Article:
Crop advisers in North Dakota are keeping a watchful eye on the northward advance of soybean cyst nematode (SCN) — and so should Manitoba growers, said a cropping systems specialist.
SCN, a round worm that parasitizes roots of soybean and can reduce yields anywhere from 15 to 30 per cent before ground symptoms are present, has been in the neighbouring state for at least a decade and much longer in other parts of the U.S., said Greg Endres, area cropping specialist with North Dakota State University Extension Service, while speaking at a Northstar Genetics’ grower information day in Morris March 23.
Endres shared survey data showing the incidence and evidence of SCN’s steady migration in a northward and westward direction from the southeastern portion of the state. Maps reveal its documented presence in North Dakota counties including Cavalier, Towner, Rolette and Renville. It’s at a point where it’s likely crossing into Manitoba, Endres said.
“I can only speculate but there is very high probability that SCN exists in Manitoba.”
The good news is that there’s still plenty of time to monitor and manage the disease here.
That essentially means not waiting to see the above-ground symptoms present before deciding to do something about it, he said.
SCN which causes yellowing in the plants can be confused with drown-outs or iron chlorosis. The right approaches include a mix of basic prevention and continuous monitoring with soil testing, the specialist said.
Prevention means keeping it out using clean equipment. But those activities in reality are “easier said than done,” said Endres, adding that wind, water and waterfowl commonly transport the disease.
It’s monitoring that’s key to identify SCN presence and the far most effective way to detect it is by soil testing. The recommendation is to do this around harvest time, or just before and take a soil sample from right in the root system of the plant where you have the best chance of finding SCN eggs. Sampling is best done on suspected areas such as field entrances, fencerows, flooded areas or alkaline areas.
“Soil sampling is by far the best way to give us an early alert so SCN can be effectively managed,” he said.
Managing SCN involves avoiding tight rotations, including edible beans, and using resistant varieties.
Crop rotation can help to reduce the egg levels but be mindful that rotation won’t eradicate SCN, said Endres.
There are also seed treatments available and more products are being tested and entering the marketplace all the time. But the debate continues as to how effective these are, Endres said.
“We don’t want those used alone as a strategy for cyst, but in combination with resistant varieties they may be useful.”
While SCN is a new disease, it’s far from the only one growers grapple with.
Endres said phytophthora, a disease that develops with wet and warm soil conditions is North Dakota’s No. 1 root rot concern.
“And it probably will be yours sometime in the future,” he added.
Field scouting is very important, said Endres. “The disease can occur throughout the soybean growing season.
Signs of phytophthora are water-soaked lesions at the base of the stem which will move upwards. Another sign it may be present is if the plant is dead but the leaves remain attached. It will occur in patches or sometimes single plants, he added.
Varietal selection is the key management strategy for phytophthora.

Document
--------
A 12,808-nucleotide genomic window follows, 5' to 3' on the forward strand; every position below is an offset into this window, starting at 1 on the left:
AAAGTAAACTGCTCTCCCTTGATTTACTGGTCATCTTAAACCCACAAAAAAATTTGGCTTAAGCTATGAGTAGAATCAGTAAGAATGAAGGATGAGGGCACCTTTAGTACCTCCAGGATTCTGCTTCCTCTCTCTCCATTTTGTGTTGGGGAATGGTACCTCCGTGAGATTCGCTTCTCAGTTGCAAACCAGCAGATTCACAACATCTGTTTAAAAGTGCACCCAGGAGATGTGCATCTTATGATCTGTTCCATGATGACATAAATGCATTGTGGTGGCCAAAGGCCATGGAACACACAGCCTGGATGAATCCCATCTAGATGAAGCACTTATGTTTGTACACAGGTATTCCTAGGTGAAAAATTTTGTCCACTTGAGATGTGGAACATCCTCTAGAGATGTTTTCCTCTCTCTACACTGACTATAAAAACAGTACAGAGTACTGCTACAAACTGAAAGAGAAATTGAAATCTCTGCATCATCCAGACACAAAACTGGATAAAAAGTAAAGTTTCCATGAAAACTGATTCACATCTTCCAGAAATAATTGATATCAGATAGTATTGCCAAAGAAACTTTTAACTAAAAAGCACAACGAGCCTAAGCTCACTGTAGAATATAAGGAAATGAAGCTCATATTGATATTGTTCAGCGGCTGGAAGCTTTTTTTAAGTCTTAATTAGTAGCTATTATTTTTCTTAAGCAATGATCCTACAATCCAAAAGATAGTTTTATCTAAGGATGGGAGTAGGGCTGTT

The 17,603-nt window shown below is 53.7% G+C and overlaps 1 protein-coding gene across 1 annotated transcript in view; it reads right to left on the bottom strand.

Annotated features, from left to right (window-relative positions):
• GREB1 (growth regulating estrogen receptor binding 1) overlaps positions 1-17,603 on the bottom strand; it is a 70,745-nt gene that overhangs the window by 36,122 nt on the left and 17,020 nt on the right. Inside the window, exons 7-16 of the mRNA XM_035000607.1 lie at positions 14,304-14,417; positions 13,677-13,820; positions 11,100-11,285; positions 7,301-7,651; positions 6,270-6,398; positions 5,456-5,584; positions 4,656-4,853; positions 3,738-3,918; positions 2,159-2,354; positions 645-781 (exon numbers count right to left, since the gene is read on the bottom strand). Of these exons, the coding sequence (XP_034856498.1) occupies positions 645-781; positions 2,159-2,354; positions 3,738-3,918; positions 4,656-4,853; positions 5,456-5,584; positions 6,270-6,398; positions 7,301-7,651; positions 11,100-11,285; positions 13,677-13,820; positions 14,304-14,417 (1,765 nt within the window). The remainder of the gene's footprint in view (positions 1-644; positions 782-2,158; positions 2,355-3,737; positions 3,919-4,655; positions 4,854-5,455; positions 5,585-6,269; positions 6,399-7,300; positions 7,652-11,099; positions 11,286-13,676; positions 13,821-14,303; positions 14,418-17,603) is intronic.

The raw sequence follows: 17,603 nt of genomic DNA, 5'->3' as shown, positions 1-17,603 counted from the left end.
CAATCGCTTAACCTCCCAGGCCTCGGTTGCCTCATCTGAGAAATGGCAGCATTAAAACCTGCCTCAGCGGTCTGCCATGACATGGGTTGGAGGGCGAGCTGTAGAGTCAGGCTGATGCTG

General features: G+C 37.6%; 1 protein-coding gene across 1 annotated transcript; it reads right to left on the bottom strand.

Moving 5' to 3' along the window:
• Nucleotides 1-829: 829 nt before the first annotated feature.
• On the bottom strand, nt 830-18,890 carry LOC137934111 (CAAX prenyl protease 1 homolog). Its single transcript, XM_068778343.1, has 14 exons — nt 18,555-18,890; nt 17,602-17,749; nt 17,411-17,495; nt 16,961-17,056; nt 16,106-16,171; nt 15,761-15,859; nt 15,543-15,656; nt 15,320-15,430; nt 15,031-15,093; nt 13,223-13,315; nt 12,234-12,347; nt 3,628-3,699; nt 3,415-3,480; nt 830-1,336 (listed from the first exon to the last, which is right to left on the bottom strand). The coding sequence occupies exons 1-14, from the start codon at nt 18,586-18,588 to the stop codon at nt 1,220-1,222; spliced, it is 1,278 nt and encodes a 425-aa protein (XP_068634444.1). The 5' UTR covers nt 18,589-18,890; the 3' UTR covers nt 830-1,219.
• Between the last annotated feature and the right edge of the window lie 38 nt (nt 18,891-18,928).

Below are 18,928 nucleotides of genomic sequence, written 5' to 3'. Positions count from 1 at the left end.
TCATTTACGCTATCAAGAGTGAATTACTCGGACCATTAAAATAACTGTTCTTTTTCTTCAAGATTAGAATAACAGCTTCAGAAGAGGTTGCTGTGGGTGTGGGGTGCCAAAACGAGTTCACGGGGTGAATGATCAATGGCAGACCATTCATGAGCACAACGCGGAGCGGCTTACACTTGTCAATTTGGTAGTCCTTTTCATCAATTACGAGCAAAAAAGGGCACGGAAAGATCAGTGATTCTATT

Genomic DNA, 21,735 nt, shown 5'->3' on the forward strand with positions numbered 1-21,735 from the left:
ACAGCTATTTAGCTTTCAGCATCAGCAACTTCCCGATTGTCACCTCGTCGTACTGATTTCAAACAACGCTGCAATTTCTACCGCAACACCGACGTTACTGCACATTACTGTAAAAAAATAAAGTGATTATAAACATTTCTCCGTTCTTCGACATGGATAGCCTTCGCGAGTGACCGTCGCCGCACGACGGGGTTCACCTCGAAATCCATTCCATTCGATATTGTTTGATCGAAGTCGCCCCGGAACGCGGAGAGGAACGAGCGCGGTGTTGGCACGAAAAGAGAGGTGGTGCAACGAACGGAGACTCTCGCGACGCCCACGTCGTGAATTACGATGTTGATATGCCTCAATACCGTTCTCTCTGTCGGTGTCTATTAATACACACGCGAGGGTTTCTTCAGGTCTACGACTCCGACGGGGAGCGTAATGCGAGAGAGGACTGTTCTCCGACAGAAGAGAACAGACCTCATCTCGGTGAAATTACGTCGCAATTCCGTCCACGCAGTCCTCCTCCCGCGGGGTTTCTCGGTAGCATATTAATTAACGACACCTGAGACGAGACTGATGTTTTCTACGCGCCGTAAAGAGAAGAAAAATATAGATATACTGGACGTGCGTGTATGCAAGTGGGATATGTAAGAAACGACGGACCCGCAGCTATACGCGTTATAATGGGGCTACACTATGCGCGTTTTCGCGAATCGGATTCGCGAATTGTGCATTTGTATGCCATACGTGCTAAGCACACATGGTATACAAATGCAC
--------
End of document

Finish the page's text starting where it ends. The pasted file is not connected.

“The key is to use varieties with resistant genes as a major way to manage this disease,” he said. Seed company and university information includes resistance genes present (or not) in soybean varieties.
“There are many different races of phytophthora so if the disease is present at substantial levels in the field, then it would be good in the future to change varieties, that have a different type of resistance in them, also selecting varieties having good field tolerance to the disease.”
Endres said there is one race of phytophthora present right now in N.D. for which there are no genes to combat it. It’s been detected in the extreme southeastern portion of the state.
“We’re concerned about that.”
There are effective seed treatments for phytophthora, but protection only lasts during early plant establishment, not season long.
Endres also spoke about the use of fungicides and how various row spacing scenarios can impact sclerotinia or white mould.
Growers should be aware that only fairly high levels of the disease merit the use of fungicides from an economics perspective, he said. With dryland soybean, the disease does not consistently occur each year in N.D. at levels warranting economic use of fungicides.
It is challenging figuring if fungicide should be applied or not because incidence level must be predicted prior to disease symptoms present in the field, Endres said.
A reference he offered growers at the Morris meeting is that a 20 to 40 per cent sclerotinia incidence in a non-treated check would indicate it would have been economical to use a fungicide
Endres also presented detailed research related to row spacing to manage for sclerotinia. Commonly, growers will opt for the wider 30-inch rows to reduce disease incidence, he said. However, wide-row soybean without white mould will have lower yield potential across years.
“With the disease and narrow rows, the disease likely will bring yield potential down but probably just to the yield level of the wide rows without sclerotinia,” he said. “It’s a balance you must consider.”
Researchers in N.D. recommend, with a potential of moderate sclerotina incidence, going with 21- or 22-inch rows.
“I really question going to wide rows only because of sclerotinia management because in the long run I would speculate that you’re going to lose yield and ultimately profit.”
More information can be found on the website of the North Central Soybean Research Program at www.ncsrp.com/.